Guest Author - Carrie McLaughlin
The US Fish and Wildlife Service is expected to give a final ruling this month on the “experimental” government killing of almost four thousand Barred Owls (BO) in the Pacific Northwest in order to purportedly halt the decline of the Northern Spotted Owl (NSO). Simultaneously, local timber companies are seeking permits to cut down the old-growth forest trees that the Northern Spotted Owls prefer for nesting and raising their young, and which sustain the NSO’s food chain.
Is this good sense? Is it even good science?
The Northern Spotted Owls have been listed as a threatened species since 1990. The closely related Barred Owls have ingressed increasingly into the NSO’s traditional habitat - primarily through Canada where that government decimated the old-growth forest, resulting in near-extirpation of the NSO and a naturally expansive movement by the BO. USFWS has now sounded a clarion call of alarm over this immigration, exclaimed that Barred Owls are the most important threat to the Spotted Owls’ existence, and has declared the 'final solution'.
But, back to the science.
In his November 1990 range study of the BO and the NSO in Oregon, Dr. Robert Vincent states that “Rarely does competition alone among continental species result in extinction (Mayr 1965, Frankel and Soule, 1981, Soule 1983)... What may be viewed as competition could well be a direct consequence of environmental change.” (Vincent, 1990, pp. 29-31) If the ecological tension of sharing territories is not a primary factor, what then could it be?
Could it be that avian diseases such as malaria may be causing the Spotted Owls’ decline of 3 % per year? Has this been studied? If so, by whom? And how recently? Where is the data?
Canada has been killing barred owls for years - to no avail. The USFWS claims that when Barred Owls are removed, Spotted Owls reappear immediately. How likely is that? Could it not be that under the presumed constraints of the Barred Owls’ presence, the NSO has become more efficient at utilizing its habitat? Operating undercover, so to speak? Since the NSO is proven to be reluctant to call in the BO’s vicinity, how do we know what the NSO population numbers really are?
The USFWS allegedly claims that they cannot find any states willing to accept relocation of Barred Owls if they are trapped and transported rather than killed. Is that your home state? Some states have seen an unhappy decline of the Barred Owl - to the point that they have been listed as a ‘threatened species’.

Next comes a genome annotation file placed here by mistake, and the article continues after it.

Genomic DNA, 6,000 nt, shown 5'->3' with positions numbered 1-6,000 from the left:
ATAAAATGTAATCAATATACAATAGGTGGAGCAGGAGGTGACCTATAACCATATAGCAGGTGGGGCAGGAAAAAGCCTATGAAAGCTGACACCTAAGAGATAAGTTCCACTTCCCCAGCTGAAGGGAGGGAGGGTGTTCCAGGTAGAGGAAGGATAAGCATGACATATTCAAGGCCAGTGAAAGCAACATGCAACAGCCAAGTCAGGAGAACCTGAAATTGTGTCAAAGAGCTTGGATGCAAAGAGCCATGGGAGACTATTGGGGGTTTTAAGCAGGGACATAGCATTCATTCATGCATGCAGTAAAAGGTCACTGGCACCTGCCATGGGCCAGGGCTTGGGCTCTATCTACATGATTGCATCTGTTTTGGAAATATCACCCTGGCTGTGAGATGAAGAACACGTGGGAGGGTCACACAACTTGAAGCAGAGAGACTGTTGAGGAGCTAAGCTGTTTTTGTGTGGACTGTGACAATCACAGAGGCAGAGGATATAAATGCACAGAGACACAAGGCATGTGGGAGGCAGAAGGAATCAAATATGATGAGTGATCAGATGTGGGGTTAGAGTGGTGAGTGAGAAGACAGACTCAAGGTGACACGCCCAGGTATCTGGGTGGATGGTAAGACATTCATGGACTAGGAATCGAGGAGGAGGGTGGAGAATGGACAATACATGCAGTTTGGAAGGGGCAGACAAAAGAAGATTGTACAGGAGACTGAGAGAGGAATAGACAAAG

Since Spotted Owls have been known to mimic BOs, and visual confirmation would be attempted in the dark, how can we be assured that NSOs will not be inadvertently killed?
As there is no such thing as a finite number of Barred Owls currently present in the target areas (no one knows what the population numbers are), and since immigration from other areas will admittedly continue - according to all parties - how is this lethal “experiment” valid scientifically, and how will it protect NSOs? If not, how then will the mounting pile of Barred Owl bodies ever be validated as righteous?
Where in the Draft Environmental Impact Study has the inescapably devastating factor of the US Forest Service setting fire to old-growth habitats occupied by the Northern Spotted Owl been addressed as a likely cause of NSO decline?
The USFWS opens the door in the Draft EIS to state that old-growth logging in the “experimental’ areas could resume after completion of the “study”. Is it possible that the increasing focus on a native North American species, the Barred Owl - as an imminent threat to the existence of the Northern Spotted Owl - is in fact a poorly devised attempt to re-frame the debate about the logging of a treasured national resource - old-growth forest? Could this not be a case of the same song, second verse of Birds vs. Big Bucks?
Is it not just as likely that even larger forest reserves could make the difference between NSO population decline and its eventual stabilization - along with an ironclad resolve to prevent further reduction of the existing, presumably protected, old-growth forest?
The Barred Owl is a native species fully protected under the Migratory Bird Act of 1918. If the USFWS forges forward and finalizes the DEIS, it still must obtain a permit. Their permit application will be submitted for approval to the Pacific Region 1 Office in Portland, Oregon. That phone number is 503-872-2715. The Division of Migratory Bird Management in Arlington, Virginia actually determines the national policies for issuing permits. Their number is 703-358-1714.